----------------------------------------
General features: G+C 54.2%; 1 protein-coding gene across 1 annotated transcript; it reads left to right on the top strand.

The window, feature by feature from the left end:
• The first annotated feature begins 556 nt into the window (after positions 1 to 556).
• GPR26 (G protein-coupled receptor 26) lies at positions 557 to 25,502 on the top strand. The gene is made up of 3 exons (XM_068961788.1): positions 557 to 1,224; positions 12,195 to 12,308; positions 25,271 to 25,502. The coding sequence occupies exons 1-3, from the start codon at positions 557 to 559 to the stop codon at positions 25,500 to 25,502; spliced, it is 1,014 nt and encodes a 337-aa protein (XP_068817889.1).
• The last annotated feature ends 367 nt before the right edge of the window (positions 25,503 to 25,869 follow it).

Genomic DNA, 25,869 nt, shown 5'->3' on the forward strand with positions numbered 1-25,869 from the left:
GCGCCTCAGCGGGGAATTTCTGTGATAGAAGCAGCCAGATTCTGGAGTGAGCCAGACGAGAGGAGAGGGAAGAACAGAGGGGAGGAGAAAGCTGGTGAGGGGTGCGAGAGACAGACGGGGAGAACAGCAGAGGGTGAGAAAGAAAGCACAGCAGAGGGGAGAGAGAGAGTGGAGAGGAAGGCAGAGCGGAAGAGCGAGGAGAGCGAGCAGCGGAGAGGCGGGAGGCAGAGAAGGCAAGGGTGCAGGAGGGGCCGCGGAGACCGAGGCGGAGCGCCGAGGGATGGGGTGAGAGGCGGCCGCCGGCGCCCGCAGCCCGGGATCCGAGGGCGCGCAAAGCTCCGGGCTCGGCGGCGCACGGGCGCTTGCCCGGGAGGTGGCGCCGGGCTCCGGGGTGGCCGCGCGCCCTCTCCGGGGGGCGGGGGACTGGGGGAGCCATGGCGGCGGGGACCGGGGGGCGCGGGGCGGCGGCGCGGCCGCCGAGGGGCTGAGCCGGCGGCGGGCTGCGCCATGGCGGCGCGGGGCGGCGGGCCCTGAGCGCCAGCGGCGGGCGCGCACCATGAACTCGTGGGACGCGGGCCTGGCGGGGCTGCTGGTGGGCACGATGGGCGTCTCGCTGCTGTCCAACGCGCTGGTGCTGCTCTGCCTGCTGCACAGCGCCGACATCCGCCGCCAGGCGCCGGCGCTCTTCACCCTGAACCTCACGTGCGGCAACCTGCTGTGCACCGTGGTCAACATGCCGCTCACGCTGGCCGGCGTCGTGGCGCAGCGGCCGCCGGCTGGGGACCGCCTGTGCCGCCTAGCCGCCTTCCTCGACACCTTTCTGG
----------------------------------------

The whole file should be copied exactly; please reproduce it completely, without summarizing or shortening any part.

General features: G+C 54.2%; 1 protein-coding gene across 1 annotated transcript; it reads left to right on the top strand.

The window, feature by feature from the left end:
• The first annotated feature begins 556 nt into the window (after positions 1 to 556).
• GPR26 (G protein-coupled receptor 26) lies at positions 557 to 25,502 on the top strand. The gene is made up of 3 exons (XM_068961788.1): positions 557 to 1,224; positions 12,195 to 12,308; positions 25,271 to 25,502. The coding sequence occupies exons 1-3, from the start codon at positions 557 to 559 to the stop codon at positions 25,500 to 25,502; spliced, it is 1,014 nt and encodes a 337-aa protein (XP_068817889.1).
• The last annotated feature ends 367 nt before the right edge of the window (positions 25,503 to 25,869 follow it).

Genomic DNA, 25,869 nt, shown 5'->3' on the forward strand with positions numbered 1-25,869 from the left:
GCGCCTCAGCGGGGAATTTCTGTGATAGAAGCAGCCAGATTCTGGAGTGAGCCAGACGAGAGGAGAGGGAAGAACAGAGGGGAGGAGAAAGCTGGTGAGGGGTGCGAGAGACAGACGGGGAGAACAGCAGAGGGTGAGAAAGAAAGCACAGCAGAGGGGAGAGAGAGAGTGGAGAGGAAGGCAGAGCGGAAGAGCGAGGAGAGCGAGCAGCGGAGAGGCGGGAGGCAGAGAAGGCAAGGGTGCAGGAGGGGCCGCGGAGACCGAGGCGGAGCGCCGAGGGATGGGGTGAGAGGCGGCCGCCGGCGCCCGCAGCCCGGGATCCGAGGGCGCGCAAAGCTCCGGGCTCGGCGGCGCACGGGCGCTTGCCCGGGAGGTGGCGCCGGGCTCCGGGGTGGCCGCGCGCCCTCTCCGGGGGGCGGGGGACTGGGGGAGCCATGGCGGCGGGGACCGGGGGGCGCGGGGCGGCGGCGCGGCCGCCGAGGGGCTGAGCCGGCGGCGGGCTGCGCCATGGCGGCGCGGGGCGGCGGGCCCTGAGCGCCAGCGGCGGGCGCGCACCATGAACTCGTGGGACGCGGGCCTGGCGGGGCTGCTGGTGGGCACGATGGGCGTCTCGCTGCTGTCCAACGCGCTGGTGCTGCTCTGCCTGCTGCACAGCGCCGACATCCGCCGCCAGGCGCCGGCGCTCTTCACCCTGAACCTCACGTGCGGCAACCTGCTGTGCACCGTGGTCAACATGCCGCTCACGCTGGCCGGCGTCGTGGCGCAGCGGCCGCCGGCTGGGGACCGCCTGTGCCGCCTAGCCGCCTTCCTCGACACCTTTCTGG